4. To pay attorney’s fees equivalent to ten (10) percent of all the above monetary awards.

On appeal, the National Labor Relations Commission modified the decision of the Labor Arbiter (1) by ordering that the award of backwages be computed by taking private respondent’s monthly salary at the time of his dismissal in December, 1984 and multiplying it by 36 months and (2) by deleting the award of attorney’s fees on the ground that private respondent was represented by the Public Attorney’s Office.

Hence this petition. It is contended that private respondent’s absences without excuse cannot be taken lightly in the shipping industry, because vessels have to be provided with a full complement to assure safety of the ship when it sails.

The contention is correct. Private respondent, as a marine engineer, was an important member of the crew of a vessel. On no other employer is a greater duty imposed of minimizing absences among crew members than on common carriers. The law requires them to exercise extraordinary diligence in the transportation of passengers and vigilance over goods. 1 The question in this case, however, is whether, considering the fact that the absences of private respondent occurred on four different occasions over a period of four years from 1980 to 1984 and that he had been with the company for eight years, dismissal would not be too drastic a penalty to impose. We think the NLRC rightly invoked the words of Justice, later Chief Justice, Fernando in Almira v. B.F. Goodrich Phils. Inc. 2 that "where a penalty less punitive would suffice, whatever missteps may be committed by labor ought not to be visited with a consequence so severe. It is not only the law’s concern for the workingman. There is, in addition, his family to consider. Unemployment brings untold hardships and sorrows on those dependent on the wage-earner." 3

Our cases after Goodrich have been faithful to the spirit of that decision, by paying tribute to the right of employees to security of tenure while recognizing the right of employers to impose discipline. In Pepsi Cola v. NLRC, 4 an employee filed a leave of absence for one day after he suffered stomachache. Upon the advise of the doctor he took a rest for 25 days without prior leave. When he reported for work, he was told he had been dismissed for being absent without leave. It was held that while he was at fault, the employee could not be dismissed. He was ordered reinstated but he was denied backwages.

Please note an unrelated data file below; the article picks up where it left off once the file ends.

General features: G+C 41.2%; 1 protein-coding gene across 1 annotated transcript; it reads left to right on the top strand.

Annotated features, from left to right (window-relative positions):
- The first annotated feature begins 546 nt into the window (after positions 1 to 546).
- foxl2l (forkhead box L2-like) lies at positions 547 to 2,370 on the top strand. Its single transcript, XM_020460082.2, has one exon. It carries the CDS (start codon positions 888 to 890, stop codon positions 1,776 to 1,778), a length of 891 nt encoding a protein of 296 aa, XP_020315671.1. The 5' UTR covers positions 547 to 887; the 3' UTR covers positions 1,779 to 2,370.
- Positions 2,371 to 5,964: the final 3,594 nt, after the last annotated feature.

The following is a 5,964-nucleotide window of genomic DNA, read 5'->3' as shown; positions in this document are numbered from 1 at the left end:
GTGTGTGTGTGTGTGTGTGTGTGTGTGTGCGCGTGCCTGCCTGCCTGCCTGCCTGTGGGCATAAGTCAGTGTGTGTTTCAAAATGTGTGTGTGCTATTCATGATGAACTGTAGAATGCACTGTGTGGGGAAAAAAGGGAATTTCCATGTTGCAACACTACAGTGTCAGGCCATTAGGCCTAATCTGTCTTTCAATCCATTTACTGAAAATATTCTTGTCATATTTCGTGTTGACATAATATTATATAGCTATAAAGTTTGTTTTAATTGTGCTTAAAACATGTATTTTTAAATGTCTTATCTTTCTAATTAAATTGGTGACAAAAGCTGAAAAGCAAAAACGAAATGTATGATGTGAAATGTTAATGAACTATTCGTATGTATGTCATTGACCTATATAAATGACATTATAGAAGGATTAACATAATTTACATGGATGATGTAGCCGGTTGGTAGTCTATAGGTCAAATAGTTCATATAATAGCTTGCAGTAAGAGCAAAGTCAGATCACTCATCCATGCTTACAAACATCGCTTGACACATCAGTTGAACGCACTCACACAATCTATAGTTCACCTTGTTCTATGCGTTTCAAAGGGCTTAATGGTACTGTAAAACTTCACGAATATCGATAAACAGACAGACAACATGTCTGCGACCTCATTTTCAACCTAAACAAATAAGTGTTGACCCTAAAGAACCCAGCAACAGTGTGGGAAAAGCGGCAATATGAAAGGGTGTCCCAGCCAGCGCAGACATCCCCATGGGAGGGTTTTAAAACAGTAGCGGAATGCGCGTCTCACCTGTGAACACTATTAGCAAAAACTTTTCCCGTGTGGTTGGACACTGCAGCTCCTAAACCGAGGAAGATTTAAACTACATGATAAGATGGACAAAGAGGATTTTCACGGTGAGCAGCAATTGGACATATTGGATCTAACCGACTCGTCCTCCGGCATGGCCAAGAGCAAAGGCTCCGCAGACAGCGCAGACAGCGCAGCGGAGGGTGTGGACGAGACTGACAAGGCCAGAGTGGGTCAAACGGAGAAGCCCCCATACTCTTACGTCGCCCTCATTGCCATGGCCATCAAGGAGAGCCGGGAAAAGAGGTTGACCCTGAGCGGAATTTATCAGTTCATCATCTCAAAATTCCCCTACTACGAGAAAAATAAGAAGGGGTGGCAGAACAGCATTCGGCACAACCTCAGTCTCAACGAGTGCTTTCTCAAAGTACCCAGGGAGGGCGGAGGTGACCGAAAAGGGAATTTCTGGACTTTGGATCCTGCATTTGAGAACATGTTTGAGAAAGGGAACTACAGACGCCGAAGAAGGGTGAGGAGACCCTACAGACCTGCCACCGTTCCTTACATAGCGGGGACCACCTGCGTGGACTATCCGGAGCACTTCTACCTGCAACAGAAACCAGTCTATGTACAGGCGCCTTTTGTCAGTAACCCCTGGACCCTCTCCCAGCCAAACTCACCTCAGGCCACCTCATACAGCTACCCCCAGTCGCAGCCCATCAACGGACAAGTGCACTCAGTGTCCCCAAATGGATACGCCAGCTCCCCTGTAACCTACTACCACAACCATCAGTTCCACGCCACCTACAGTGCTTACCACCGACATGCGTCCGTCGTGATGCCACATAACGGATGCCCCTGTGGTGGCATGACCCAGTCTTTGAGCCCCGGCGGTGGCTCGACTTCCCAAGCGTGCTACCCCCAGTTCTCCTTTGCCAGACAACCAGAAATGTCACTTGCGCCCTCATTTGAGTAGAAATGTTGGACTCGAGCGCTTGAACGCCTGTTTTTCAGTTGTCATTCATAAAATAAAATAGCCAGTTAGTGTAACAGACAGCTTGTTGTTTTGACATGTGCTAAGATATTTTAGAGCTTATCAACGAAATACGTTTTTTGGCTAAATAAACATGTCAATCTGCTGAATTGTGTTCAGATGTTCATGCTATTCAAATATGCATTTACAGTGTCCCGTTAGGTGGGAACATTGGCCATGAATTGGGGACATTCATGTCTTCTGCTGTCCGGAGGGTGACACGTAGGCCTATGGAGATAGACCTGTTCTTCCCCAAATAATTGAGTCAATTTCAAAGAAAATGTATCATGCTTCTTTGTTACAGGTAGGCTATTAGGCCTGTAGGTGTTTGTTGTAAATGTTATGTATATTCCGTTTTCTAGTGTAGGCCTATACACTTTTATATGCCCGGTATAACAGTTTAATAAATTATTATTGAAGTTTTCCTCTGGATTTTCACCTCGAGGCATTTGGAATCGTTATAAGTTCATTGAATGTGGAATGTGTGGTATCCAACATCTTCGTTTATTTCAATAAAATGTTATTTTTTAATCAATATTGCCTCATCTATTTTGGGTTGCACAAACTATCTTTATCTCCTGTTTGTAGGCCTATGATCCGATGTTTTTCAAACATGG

In Villadolid v. Inciong, 5 an employee asked for a five-day leave starting December 30, 1978. On January 5, 1979 he did not return to work but instead asked for 15 days sick leave on the ground that he was suffering from influenza. After that he asked for 30 more days. This time his request was denied. When he reported for work he was refused admission. It was held that while the employee’s absences were unauthorized, the absences did not amount to gross neglect of duty or abandonment of work, which requires a deliberate refusal to resume employment. There must be a clear showing in terms of specific circumstances that the worker did not intend to report for work. But as the employee had been AWOL, no error was committed in ordering his reinstatement without backwages.

In the case at bar, the deletion of the award of backwages — leaving only the payment to private respondent of separation pay in lieu of reinstatement — would not only be in accordance with out decisions but with the demands of justice for all concerned — for the employee no less than for the employer.

WHEREFORE, the decision of the National Labor Relations Commission is SET ASIDE and another one is ENTERED, ordering petitioners to pay private respondent separation pay at the rate of one (1) month salary for every of service in lieu of reinstatement.

SO ORDERED.

Regalado, Romero, Puno and Torres, Jr., JJ., concur.

Endnotes:



1. CIVIL CODE, Art. 1733

2. 58 SCRA 120 (1974)

3. Id. at 131.

4. G.R. No. 100686, August 15, 1995.

5. 121 SCRA 205 (1983)